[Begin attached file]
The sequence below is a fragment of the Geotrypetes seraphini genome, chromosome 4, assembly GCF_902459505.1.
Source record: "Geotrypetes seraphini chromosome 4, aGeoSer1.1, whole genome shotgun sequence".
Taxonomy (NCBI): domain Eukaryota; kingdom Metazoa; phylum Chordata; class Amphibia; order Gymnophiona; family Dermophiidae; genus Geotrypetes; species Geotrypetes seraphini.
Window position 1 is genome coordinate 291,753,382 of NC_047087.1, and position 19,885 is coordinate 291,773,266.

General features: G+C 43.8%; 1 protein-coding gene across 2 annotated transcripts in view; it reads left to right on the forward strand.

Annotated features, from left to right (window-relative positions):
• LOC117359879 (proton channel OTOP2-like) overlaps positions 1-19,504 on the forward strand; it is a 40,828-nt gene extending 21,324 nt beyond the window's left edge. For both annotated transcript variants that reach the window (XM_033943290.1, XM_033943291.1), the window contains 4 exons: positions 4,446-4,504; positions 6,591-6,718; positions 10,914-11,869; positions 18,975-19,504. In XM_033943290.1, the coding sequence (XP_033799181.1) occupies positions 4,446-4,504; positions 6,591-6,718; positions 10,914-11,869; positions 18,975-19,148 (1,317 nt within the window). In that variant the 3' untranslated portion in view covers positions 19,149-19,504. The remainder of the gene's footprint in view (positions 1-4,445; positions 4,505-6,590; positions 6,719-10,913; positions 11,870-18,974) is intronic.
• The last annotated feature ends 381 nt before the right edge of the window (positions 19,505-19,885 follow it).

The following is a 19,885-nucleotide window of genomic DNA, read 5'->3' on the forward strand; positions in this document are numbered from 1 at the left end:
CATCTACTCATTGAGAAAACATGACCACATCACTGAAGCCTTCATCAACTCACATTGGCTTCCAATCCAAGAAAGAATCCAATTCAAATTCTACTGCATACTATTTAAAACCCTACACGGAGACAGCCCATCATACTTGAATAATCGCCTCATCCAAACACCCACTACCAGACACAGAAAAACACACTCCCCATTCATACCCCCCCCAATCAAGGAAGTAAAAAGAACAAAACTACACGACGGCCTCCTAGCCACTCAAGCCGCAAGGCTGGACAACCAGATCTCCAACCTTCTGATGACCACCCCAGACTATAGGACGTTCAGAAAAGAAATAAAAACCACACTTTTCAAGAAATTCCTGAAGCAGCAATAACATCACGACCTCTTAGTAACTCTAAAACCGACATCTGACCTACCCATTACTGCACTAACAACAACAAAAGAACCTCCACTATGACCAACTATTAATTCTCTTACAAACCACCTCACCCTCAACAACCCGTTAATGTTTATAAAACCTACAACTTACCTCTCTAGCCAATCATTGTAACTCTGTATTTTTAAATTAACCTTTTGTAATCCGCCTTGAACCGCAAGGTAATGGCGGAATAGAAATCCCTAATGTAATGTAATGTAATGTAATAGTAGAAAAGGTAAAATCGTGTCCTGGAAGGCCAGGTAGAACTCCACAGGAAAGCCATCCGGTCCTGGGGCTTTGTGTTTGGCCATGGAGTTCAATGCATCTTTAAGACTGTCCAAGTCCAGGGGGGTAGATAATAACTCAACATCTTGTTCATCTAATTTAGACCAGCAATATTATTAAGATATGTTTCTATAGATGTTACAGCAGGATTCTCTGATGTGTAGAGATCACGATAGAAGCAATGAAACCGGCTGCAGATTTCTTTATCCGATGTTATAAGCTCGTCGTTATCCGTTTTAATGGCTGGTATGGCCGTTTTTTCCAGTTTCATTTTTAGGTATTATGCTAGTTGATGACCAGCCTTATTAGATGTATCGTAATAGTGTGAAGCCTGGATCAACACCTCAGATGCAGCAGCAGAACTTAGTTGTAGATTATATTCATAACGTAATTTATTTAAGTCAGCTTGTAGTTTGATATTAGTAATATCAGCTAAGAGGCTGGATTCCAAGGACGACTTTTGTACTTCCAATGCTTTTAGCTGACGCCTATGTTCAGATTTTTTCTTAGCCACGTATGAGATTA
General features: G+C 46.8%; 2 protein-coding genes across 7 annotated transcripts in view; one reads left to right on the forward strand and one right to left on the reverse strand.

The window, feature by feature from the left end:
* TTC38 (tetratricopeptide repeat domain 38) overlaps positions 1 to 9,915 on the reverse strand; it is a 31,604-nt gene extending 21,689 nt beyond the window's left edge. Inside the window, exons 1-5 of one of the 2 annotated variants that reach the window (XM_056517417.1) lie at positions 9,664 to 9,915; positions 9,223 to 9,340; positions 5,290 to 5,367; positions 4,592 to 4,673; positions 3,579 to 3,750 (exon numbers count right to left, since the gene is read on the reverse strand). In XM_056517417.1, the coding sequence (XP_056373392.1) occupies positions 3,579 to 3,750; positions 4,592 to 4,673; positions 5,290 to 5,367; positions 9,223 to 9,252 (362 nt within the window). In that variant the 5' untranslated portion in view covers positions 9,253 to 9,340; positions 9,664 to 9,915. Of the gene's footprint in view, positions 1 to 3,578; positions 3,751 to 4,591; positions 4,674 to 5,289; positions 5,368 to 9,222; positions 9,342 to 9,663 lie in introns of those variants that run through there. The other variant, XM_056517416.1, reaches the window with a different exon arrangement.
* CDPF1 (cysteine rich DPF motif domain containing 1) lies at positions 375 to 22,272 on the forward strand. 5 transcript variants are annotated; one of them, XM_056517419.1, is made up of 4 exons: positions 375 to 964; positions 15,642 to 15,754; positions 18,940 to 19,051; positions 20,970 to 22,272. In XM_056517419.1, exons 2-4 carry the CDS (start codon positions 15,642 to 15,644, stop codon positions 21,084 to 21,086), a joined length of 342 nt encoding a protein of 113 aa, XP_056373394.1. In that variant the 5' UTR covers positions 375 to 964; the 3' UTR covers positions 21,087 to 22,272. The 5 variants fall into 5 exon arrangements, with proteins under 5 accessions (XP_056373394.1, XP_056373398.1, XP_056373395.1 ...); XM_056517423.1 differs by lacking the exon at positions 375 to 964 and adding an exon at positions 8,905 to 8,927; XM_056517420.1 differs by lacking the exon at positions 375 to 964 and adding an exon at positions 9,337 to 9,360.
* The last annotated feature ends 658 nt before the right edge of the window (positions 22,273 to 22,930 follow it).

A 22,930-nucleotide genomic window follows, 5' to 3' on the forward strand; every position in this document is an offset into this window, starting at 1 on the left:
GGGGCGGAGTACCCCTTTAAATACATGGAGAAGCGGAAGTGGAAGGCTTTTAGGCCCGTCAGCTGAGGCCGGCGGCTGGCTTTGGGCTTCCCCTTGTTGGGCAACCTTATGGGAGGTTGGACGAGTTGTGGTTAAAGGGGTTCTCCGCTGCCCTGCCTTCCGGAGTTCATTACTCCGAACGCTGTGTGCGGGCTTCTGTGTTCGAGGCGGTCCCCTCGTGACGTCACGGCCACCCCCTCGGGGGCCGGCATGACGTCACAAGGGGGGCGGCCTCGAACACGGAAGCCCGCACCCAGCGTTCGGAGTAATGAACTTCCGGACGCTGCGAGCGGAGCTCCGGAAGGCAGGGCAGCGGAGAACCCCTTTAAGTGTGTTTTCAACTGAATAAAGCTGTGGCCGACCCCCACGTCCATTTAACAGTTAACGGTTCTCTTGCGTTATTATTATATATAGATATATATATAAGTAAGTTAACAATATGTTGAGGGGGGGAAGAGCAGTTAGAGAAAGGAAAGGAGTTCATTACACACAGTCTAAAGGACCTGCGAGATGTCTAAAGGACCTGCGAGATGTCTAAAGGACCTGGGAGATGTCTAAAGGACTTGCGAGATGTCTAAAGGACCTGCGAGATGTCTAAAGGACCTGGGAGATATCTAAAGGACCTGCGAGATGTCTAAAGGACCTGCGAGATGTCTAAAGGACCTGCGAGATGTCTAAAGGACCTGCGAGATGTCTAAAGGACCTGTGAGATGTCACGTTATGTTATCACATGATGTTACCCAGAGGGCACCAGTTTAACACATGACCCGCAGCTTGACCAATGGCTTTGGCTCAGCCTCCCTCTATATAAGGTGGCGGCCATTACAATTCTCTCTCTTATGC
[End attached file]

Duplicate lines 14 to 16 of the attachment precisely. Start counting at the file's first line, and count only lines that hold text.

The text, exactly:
* CDPF1 (cysteine rich DPF motif domain containing 1) lies at positions 375 to 22,272 on the forward strand. 5 transcript variants are annotated; one of them, XM_056517419.1, is made up of 4 exons: positions 375 to 964; positions 15,642 to 15,754; positions 18,940 to 19,051; positions 20,970 to 22,272. In XM_056517419.1, exons 2-4 carry the CDS (start codon positions 15,642 to 15,644, stop codon positions 21,084 to 21,086), a joined length of 342 nt encoding a protein of 113 aa, XP_056373394.1. In that variant the 5' UTR covers positions 375 to 964; the 3' UTR covers positions 21,087 to 22,272. The 5 variants fall into 5 exon arrangements, with proteins under 5 accessions (XP_056373394.1, XP_056373398.1, XP_056373395.1 ...); XM_056517423.1 differs by lacking the exon at positions 375 to 964 and adding an exon at positions 8,905 to 8,927; XM_056517420.1 differs by lacking the exon at positions 375 to 964 and adding an exon at positions 9,337 to 9,360.
* The last annotated feature ends 658 nt before the right edge of the window (positions 22,273 to 22,930 follow it).

A 22,930-nucleotide genomic window follows, 5' to 3' on the forward strand; every position in this document is an offset into this window, starting at 1 on the left: